The Greeks passed the torch eastward toward the Syrians, the Hindus, and the Arabs. The Arabs made new star catalogs in the 9th and 10th century and developed tables of planetary motion. The Arabs were good observers, however, they made few useful contributions to astronomy. As with many other sciences, the Arabs work (in this case, Ptolemy’s Almagest) filtered into Europe and sparked new interest. Europeans, at first, were content in making tables of planets or short digests on his theory. Later, both the German philosopher Nicholas of Cusa and the great Italian inventor Leonardo da Vinci questioned Ptolemy’s ideas of a motionless earth and its centrality.
Onto the Modern Era...
Astronomy took a drastic change in the 16th century with the thoughts of Polish astronomer, Nicholaus Copernicus. Educated in Italy and a canon of the Roman Catholic Church, he spent his life studying astronomy. His most famous work, De Revolutionibus orbium caelestium (On the Revolution of Heavenly Bodies) (1543), critically analyzed Ptolemy’s earth-centered theory. He said it was better explained by having the sun at the center, the earth and planets orbiting around it. His motive wasn’t purely scientific; he thought that the sun was the only celestial object worthy of the spot of being in the center.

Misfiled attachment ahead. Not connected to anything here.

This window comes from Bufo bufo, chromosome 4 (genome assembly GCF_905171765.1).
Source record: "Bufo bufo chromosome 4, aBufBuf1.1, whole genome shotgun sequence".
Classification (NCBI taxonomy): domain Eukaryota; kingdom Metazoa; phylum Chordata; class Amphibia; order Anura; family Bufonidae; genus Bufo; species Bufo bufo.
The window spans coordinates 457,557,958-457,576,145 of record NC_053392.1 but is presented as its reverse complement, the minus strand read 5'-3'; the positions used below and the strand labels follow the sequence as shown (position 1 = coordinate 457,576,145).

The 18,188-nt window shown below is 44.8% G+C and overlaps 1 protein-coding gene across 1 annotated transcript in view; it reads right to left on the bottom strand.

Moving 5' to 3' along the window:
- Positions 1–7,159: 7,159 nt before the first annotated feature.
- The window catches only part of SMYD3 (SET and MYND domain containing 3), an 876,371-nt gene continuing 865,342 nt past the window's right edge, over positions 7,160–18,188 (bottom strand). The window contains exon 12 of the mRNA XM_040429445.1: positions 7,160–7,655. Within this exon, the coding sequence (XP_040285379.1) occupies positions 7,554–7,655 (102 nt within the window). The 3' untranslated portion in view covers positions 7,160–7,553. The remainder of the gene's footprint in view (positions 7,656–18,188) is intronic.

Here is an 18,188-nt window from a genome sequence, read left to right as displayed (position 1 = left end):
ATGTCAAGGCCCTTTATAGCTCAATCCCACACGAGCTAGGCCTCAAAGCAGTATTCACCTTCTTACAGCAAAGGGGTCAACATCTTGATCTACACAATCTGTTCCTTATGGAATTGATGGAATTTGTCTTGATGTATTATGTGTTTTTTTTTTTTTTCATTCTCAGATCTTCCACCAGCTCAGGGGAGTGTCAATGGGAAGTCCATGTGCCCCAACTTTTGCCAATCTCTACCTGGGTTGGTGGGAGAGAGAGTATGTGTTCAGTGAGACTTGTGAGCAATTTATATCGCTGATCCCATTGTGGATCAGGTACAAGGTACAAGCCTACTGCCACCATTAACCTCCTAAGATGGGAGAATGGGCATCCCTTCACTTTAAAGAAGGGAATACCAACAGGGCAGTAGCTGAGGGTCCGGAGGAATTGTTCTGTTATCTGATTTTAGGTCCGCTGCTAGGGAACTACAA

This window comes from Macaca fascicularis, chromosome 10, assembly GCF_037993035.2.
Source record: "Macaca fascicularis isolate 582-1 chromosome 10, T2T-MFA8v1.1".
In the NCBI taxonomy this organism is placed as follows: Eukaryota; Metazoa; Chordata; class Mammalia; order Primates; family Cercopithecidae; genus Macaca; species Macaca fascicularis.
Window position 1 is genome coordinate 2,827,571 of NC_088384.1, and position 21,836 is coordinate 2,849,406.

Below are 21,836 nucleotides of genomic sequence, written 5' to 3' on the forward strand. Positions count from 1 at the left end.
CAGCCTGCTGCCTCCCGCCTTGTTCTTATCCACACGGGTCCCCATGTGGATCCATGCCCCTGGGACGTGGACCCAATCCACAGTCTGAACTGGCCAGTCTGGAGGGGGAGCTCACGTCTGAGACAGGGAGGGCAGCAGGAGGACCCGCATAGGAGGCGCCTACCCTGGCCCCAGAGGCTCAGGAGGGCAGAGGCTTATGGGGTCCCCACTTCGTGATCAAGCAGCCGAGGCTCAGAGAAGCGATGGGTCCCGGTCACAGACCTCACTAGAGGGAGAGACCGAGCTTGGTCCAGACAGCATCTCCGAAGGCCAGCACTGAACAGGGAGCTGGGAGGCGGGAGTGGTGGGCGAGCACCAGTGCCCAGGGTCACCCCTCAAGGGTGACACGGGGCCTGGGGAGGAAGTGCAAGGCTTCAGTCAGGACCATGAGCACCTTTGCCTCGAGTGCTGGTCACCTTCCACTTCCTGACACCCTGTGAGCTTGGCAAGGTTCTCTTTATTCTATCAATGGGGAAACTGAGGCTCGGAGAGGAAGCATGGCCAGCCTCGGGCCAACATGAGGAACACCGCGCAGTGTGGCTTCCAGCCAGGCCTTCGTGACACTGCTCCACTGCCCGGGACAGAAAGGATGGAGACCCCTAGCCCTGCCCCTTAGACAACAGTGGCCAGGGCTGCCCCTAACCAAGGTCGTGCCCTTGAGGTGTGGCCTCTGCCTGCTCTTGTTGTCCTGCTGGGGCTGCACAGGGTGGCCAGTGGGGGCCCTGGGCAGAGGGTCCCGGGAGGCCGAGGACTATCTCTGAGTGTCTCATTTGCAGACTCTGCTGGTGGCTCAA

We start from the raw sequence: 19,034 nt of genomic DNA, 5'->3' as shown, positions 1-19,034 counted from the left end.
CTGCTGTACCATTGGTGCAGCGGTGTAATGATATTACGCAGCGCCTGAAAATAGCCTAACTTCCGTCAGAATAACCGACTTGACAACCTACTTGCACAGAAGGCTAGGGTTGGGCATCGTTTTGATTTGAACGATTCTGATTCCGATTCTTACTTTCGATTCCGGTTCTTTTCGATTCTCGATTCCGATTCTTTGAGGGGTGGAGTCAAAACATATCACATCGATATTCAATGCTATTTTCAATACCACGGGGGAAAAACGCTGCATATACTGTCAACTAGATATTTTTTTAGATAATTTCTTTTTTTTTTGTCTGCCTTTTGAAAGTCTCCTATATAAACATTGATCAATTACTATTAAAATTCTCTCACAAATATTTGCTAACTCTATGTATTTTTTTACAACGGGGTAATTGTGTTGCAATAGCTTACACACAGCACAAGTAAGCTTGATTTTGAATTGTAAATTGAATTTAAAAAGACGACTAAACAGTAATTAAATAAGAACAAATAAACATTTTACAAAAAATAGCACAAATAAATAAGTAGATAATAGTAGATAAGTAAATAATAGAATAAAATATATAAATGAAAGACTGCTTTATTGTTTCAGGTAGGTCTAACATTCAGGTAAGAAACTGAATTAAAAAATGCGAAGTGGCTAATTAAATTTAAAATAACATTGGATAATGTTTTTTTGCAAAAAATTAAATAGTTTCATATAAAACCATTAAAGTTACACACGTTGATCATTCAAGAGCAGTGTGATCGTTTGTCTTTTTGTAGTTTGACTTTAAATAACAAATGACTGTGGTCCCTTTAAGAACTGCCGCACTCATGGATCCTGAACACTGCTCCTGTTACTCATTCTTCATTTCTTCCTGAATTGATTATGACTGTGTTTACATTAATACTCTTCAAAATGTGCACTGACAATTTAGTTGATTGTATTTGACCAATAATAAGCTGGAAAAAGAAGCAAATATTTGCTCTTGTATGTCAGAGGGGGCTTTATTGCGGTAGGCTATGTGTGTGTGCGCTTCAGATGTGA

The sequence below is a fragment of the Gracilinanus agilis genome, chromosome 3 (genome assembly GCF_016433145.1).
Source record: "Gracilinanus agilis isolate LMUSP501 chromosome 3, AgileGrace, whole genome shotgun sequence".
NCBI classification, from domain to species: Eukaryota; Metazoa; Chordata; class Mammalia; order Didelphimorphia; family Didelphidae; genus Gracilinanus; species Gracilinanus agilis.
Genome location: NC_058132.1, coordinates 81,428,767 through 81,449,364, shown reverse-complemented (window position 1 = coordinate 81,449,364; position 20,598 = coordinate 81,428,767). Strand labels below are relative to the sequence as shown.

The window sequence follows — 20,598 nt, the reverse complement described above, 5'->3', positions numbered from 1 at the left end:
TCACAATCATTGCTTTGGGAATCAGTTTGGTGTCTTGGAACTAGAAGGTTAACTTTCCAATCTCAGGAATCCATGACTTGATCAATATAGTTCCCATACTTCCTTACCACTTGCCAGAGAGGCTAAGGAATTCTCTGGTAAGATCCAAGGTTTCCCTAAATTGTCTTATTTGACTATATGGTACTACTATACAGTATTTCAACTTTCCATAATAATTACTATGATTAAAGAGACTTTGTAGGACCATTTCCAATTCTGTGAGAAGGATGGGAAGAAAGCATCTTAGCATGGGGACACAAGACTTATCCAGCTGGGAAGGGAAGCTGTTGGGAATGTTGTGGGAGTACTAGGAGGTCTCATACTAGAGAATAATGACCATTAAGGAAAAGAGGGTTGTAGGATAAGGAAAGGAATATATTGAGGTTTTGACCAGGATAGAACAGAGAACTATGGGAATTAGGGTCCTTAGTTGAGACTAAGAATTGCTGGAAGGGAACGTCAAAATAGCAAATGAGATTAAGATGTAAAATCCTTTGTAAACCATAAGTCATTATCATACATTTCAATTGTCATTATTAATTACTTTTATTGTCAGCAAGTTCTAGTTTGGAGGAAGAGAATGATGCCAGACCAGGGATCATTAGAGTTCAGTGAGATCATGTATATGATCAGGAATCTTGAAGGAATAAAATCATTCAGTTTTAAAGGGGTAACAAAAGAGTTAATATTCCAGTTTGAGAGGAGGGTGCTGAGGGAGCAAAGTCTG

Little attention was paid to Copernicus’ heliocentric theory, until Galileo decided to turn his recently made telescope toward the heavens. He found the evidence needed in the phases of venus. He also discovered the rings of Saturn and observed moons orbiting Jupiter. Convinced Copernicus was right, Galileo began writing and speaking. He was condemned and tried by the ecclesiastical authorities. The theory would not die, though.
The only difference, though a big one, between the geocentric system and the heliocentric was the center. The constant speed and circular orbits of Ptolemy were still around. Tycho Brahe observed the moon, planets, and the sun from 1580-1597 atop his island observatory in Copenhagen and later in Germany. Based on the data collected, his assistant, Johannes Kepler, formulated his laws of planetary motion. His laws state that planets move not in a circular orbit with constant speed, but elliptical with varying speed and that their relative distances can be determined by observing periods of revolution.
To explain Kepler’s laws, the inventor of Calculus, Sir Isaac Newton, reasoned there must be an attractive force between the planets and the sun. this force depends on the mass of the two objects and the distance between them. Newton’s discover is the universal law of gravitation.